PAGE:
Date of Award


Degree Type

Restricted Access Professional Report

Degree Name

Master of Science

Field of Study

Cell Biology and Genetics


Graduate School of Biomedical Sciences

First Advisor

Joseph Warren

Second Advisor

Arthur Eisenberg

Third Advisor

John Planz


The use of DNA in forensics has become widely accepted since its introduction into the field in 1985 with Restriction Fragment Length Polymorphisms (RFLP) by Alec Jeffreys (1). RFLP techniques were utilized in the forensic DNA community until the mid 1990s when less labor-intensive PCR-STR techniques became available. During the transition from RFLP technology to PCR based STR technology a method for comparing RFLP profiles to that of STR profiles was not developed. Currently there have been no published studies where STR profiles have been obtained from membrane-bound, restriction cut human DNA. The only way to compare RFLP profiles to STR profiles would be to obtain STR profiles from the bound restriction cut DNA left on the nylon membranes. Since the shift in technology from RFLP to PCR-STR most labs, including the FBI, have stopped RFLP analysis as of the year 2000 (4). Today many unsolved cases exist that utilized RFLP technology. Due to the nature of RFLP analysis many times all of the biological sample must be consumed in order to obtain an RFLP profile. When this occurs, there is no longer biological sample left for future testing. In these instances the only DNA left from the case is restriction cut and bound to nylon RFLP membranes. The only chance of determining the STR profile of the source of the biological sample found at the crime scene would be to remove the membrane bound DNA and obtain an STR profile. The experimental hypothesis of this study is that DNA can be recovered from nylon membranes and interpretable STR results can be obtained. The use of multiple STRs are highly discriminatory being able to generate rare DNA profiles possessing a discriminatory power of in many times that of the earth’s population. Due to this discrimination power, profiles are able to individualize the source of a biological sample and aid in criminal investigations. If STR profiles could be obtained from old RFLP membranes numerous cold cases could be reopened and reinvestigated. The STR profiles obtained from the RFLP membranes could be placed into the Combined DNA Indexing System (CODIS). CODIS blends forensic science and computing software into a tool for solving violent crimes. Through CODIS, STR profiles can be entered into the database and searched against possible suspects at the local, state, and national level. Obtaining STR profiles from RFLP membranes would allow for the comparison of these profiles to those found in CODIS for a possible suspect. This project will employ methods to try and obtain an STR profile from Hae III restriction cut DNA bound to Magna Graph membranes. Attempts will be made to obtain STR profiles through direct amplification off of the membrane with PowerPlex 16 and separation on the Avant 3100 equipped with GeneMapper ID. Methods will also be utilized to remove the bound DNA from the membrane prior to amplification and separation. Removal of the bound DNA from the membrane will involve physical means, as well as, the use of various extraction chemicals. If a technique is found successful at removing DNA from Magna Graph membranes, then the technique will be applied to true RFLP membranes donated by the UNTHSC.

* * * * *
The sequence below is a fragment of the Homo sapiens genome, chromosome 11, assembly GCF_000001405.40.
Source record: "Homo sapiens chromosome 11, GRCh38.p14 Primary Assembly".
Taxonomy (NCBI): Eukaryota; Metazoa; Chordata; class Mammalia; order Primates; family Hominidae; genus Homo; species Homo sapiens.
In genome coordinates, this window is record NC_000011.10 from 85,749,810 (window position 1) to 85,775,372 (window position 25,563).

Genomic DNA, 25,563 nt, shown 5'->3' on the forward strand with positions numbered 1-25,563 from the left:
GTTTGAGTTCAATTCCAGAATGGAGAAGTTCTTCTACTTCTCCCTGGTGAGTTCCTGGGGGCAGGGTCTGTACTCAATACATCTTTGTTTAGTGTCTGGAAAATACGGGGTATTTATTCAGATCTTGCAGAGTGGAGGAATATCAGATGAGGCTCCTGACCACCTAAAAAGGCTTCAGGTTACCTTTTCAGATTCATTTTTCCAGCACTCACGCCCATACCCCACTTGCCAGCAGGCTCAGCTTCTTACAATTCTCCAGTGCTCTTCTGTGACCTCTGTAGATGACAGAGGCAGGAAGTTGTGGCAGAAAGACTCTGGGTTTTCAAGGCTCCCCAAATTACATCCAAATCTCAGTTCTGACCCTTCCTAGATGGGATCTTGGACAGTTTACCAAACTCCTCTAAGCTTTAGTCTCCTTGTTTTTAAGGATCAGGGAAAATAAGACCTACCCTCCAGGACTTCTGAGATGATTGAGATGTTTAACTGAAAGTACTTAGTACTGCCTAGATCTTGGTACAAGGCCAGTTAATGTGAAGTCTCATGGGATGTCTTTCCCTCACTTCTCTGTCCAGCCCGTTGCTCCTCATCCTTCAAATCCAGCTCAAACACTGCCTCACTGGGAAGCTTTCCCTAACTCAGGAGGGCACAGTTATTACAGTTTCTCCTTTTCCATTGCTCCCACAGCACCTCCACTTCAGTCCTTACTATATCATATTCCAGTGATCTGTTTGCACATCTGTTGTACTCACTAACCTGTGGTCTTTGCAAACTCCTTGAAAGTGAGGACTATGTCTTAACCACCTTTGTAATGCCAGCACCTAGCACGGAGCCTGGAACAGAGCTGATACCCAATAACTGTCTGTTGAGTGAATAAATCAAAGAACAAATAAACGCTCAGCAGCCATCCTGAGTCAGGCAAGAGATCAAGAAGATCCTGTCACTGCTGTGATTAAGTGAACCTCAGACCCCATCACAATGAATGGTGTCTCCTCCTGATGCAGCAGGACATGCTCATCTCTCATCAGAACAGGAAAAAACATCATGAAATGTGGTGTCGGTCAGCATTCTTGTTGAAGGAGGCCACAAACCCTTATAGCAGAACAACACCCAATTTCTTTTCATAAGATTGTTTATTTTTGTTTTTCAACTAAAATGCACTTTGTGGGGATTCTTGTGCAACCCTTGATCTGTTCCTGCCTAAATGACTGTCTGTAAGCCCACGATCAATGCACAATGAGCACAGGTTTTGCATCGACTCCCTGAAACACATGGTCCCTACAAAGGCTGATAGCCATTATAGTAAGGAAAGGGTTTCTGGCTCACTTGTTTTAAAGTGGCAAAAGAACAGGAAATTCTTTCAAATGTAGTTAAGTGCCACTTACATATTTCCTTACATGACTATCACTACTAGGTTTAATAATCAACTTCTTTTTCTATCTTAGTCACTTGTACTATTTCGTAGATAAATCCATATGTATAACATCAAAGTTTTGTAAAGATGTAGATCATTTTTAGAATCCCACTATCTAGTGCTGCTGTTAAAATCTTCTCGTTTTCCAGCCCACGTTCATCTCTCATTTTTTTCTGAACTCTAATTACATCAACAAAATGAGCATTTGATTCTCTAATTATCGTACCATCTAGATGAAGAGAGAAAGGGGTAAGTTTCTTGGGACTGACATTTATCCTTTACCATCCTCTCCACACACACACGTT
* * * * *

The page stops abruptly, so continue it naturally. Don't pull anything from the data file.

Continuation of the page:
W 4.8 A567E 2005